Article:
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Campaign responding to fraternity sexual assault allegations urges for reform


Daphne Sinclaire, a second-year anthropology and geography student, began a letter-writing campaign to a UCLA fraternity, Phi Kappa Psi, to address its treatment of sexual assault allegations. Sinclaire said she hopes the campaign will motivate the fraternity to amend and enforce policies that aim to prevent sexual violence and support victims. (Daily Bruin file photo)

Daphne Sinclaire, a second-year anthropology and geography student, began a letter-writing campaign to a UCLA fraternity, Phi Kappa Psi, to address its treatment of sexual assault allegations. Sinclaire said she hopes the campaign will motivate the fraternity to amend and enforce policies that aim to prevent sexual violence and support victims. (Daily Bruin file photo)


This post was updated April 25 at 6:08 p.m.

A student started a letter-writing campaign to a UCLA fraternity April 9 to address its treatment of sexual assault allegations.

Daphne Sinclaire, a second-year anthropology and geography student who organized the campaign, is collecting letters from students about their experiences with sexual assault and delivering them to fraternity Phi Kappa Psi. Sinclaire, a member of a sorority, said she hopes this will motivate the fraternity to amend and enforce policies that aim to prevent sexual violence and support survivors. Hundreds of letters from sororities at UCLA and other universities have been sent to the fraternity, she said.

Phi Kappa Psi was investigated by the Interfraternity Council and the UCLA Office of Fraternity and Sorority Life following allegations of sexual assault committed by one of the fraternity members in winter quarter, IFC President Joshua Kaplan said in an email statement.

The fraternity put itself on probation by not hosting any parties winter quarter in response to the allegations, but took itself off probation this quarter without taking any significant measures to address the issue, Sinclaire said.

The member accused of sexual assault has since been removed from the fraternity but still lives in the house. IFC and FSL found all procedures taken by the chapter executive board to be in line with university and IFC policy, Kaplan said.

Sinclaire said her frustration with what she felt was an inadequate response to sexual assault allegations initially led her to write a letter to them herself. She said she later decided to increase the scope of her initiative and collect letters from those who felt similarly.

Phi Kappa Psi did not respond to a request for comment.

Sinclaire said she wants IFC and Phi Kappa Psi to take further action in response to the allegations by removing the member from the house because she thinks his presence poses a risk to visitors.

Kaplan said the member is legally obligated to live in the house because he signed a lease agreement with the house corporation, but he is not allowed on the premises during any in-house events, including parties.

Sinclaire said she thinks fraternities should do more to educate their members about consent and sexual assault and implement stricter rules to prevent future incidents.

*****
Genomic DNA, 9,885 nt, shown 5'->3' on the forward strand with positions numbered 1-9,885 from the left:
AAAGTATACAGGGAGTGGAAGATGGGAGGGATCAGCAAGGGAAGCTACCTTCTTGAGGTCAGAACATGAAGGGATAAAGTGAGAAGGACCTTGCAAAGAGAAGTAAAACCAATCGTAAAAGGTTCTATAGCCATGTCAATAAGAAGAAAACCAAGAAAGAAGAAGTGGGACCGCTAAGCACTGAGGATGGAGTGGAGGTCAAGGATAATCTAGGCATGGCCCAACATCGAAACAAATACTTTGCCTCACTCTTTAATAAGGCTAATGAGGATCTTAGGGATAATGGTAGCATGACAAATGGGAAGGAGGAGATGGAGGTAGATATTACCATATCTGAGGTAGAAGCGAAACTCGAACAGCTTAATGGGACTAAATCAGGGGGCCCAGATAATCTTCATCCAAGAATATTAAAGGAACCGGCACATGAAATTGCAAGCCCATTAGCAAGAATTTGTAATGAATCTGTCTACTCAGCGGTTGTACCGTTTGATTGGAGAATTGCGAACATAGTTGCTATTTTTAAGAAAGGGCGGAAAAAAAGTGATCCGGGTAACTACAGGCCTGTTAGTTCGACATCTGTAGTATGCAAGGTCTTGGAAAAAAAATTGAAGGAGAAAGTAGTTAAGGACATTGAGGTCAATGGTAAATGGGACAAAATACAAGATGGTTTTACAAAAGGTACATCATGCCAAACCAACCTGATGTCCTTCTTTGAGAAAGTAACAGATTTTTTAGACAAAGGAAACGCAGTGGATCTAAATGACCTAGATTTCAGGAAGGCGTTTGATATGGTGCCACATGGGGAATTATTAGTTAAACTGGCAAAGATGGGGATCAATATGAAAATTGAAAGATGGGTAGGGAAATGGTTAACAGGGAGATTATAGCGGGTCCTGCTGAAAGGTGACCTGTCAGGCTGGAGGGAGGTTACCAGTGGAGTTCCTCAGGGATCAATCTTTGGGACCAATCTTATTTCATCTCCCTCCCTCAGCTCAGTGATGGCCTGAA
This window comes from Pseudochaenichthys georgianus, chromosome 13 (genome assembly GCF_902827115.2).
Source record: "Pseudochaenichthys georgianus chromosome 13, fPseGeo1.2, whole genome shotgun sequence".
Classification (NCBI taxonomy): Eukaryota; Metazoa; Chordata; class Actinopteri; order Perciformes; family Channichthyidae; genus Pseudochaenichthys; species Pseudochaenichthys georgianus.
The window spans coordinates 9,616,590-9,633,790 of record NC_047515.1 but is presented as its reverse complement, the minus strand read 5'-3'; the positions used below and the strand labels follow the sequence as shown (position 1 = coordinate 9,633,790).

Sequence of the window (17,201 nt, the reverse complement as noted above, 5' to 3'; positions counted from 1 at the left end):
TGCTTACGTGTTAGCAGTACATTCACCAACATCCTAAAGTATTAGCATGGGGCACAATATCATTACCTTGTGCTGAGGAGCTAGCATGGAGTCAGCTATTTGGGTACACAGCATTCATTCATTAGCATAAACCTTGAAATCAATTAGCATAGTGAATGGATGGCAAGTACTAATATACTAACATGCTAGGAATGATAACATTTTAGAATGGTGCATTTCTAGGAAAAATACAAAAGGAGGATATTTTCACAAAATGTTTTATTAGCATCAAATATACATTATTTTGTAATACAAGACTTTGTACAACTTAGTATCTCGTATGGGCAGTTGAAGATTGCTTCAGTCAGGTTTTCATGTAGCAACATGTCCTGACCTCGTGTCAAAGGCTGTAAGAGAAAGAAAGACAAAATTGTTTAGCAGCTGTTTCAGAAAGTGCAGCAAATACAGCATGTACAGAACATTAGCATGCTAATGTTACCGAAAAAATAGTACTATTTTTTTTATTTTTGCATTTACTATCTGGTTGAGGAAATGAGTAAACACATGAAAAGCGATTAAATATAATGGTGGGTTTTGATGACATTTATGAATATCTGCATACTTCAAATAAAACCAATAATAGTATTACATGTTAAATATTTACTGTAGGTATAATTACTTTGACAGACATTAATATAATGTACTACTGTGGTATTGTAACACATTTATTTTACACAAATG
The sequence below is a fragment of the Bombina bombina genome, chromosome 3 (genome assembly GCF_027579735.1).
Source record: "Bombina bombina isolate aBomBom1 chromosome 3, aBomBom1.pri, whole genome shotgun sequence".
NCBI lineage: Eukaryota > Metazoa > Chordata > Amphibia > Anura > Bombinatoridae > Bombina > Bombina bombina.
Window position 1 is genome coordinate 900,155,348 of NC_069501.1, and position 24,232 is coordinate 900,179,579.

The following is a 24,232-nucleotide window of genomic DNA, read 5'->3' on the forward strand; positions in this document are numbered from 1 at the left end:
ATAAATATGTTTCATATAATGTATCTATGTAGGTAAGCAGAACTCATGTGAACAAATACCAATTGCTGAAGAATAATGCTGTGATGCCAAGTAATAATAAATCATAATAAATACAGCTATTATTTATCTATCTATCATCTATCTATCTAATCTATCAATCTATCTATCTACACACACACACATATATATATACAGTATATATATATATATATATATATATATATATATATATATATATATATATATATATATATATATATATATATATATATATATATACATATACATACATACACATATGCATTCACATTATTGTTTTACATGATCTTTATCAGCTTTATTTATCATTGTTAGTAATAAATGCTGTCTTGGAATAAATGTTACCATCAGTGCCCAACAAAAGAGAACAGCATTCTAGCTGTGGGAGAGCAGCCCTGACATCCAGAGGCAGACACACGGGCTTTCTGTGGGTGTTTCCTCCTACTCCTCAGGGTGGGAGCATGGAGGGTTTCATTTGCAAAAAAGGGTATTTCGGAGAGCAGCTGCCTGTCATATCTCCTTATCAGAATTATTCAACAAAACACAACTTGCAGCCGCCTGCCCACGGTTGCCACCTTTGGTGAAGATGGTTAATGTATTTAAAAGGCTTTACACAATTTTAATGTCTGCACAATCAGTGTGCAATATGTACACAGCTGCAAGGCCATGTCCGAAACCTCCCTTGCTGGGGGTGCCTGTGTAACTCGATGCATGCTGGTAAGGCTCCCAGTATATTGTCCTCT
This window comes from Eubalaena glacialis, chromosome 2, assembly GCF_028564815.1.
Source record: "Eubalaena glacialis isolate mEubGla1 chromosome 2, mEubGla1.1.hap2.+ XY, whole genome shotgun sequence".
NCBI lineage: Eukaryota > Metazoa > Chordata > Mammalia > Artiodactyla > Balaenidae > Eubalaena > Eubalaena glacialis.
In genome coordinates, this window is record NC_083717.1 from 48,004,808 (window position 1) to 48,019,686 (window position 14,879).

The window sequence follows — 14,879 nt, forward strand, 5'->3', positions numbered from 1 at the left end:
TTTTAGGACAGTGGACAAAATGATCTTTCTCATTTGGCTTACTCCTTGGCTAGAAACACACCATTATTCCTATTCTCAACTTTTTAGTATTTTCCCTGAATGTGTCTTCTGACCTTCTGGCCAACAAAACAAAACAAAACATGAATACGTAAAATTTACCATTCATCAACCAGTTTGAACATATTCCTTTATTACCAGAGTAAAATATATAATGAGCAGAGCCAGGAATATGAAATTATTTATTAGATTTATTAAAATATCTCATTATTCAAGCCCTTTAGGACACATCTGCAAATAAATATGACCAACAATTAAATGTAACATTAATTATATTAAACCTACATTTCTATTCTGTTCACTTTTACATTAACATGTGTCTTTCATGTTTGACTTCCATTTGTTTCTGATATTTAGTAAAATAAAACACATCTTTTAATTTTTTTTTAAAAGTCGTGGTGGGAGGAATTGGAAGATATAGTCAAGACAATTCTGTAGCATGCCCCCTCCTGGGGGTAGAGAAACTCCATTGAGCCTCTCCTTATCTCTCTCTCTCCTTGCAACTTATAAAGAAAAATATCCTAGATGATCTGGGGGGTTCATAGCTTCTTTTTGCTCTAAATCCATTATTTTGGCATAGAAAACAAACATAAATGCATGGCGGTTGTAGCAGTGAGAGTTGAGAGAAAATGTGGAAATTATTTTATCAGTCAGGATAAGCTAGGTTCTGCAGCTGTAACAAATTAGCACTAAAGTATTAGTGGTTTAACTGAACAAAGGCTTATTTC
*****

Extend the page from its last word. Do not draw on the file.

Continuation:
She said Phi Kappa Psi subsequently apologized at a Panhellenic meeting Wednesday for the party names, indicating that a third-party editor was responsible for the names.

“It just really bothered me that here, on a campus where we’re paying to go, we’re supposed to feel safe. UCLA has decided to do nothing to stop this,” Sinclaire said. “Especially when (the fraternities) are throwing parties titled ‘Get Lucky’ or ‘Out the Door,’ it’s almost being acknowledged that they’re not going to do anything.”

Kaplan said Phi Kappa Psi has taken significant action to prevent sexual assault and educate members since the allegations. However, he did not further elaborate on the specifics of the action taken.

Sinclaire added she thinks Phi Kappa Psi’s decision to postpone an event co-hosted with the UCLA Campus Assault Resources & Education Program from winter quarter to spring showed a lack of sincerity to change.

“The fraternity community has the chance to be leaders for how they deal with these issues, and I thought that would happen last year when all the frats were on probation, and it didn’t,” Sinclaire said.

Sinclaire also said she wants the university to provide greater support for survivors of sexual assault, who are currently expected to file a police report before any action can be taken against perpetrators.

“They’re putting all the responsibility on the person who has just survived this life-changing event. Now, it’s up to (the survivor) to protect everyone else and keep retelling (the) story,” she said. “Otherwise, they’re not going to do anything.”

UCPD Lt. Kevin Kilgore said in an email statement there were no cases of sexual assault within Phi Kappa Psi reported to university police in the last quarter.

Sinclaire said allegations have instead gone through the Title IX office, which has not been able to process these claims fast enough due to understaffing.

She said she hopes her campaign will raise awareness about sexual assault within Greek life communities for those outside of it and encourage UCLA to take stronger action against it.

“I think that awareness of the Phi Psi problem right now has remained largely within the Greek community, and I think that’s something that definitely needs to change,” she said. “If you go here, you have a right to information that helps you make the healthiest choices.”

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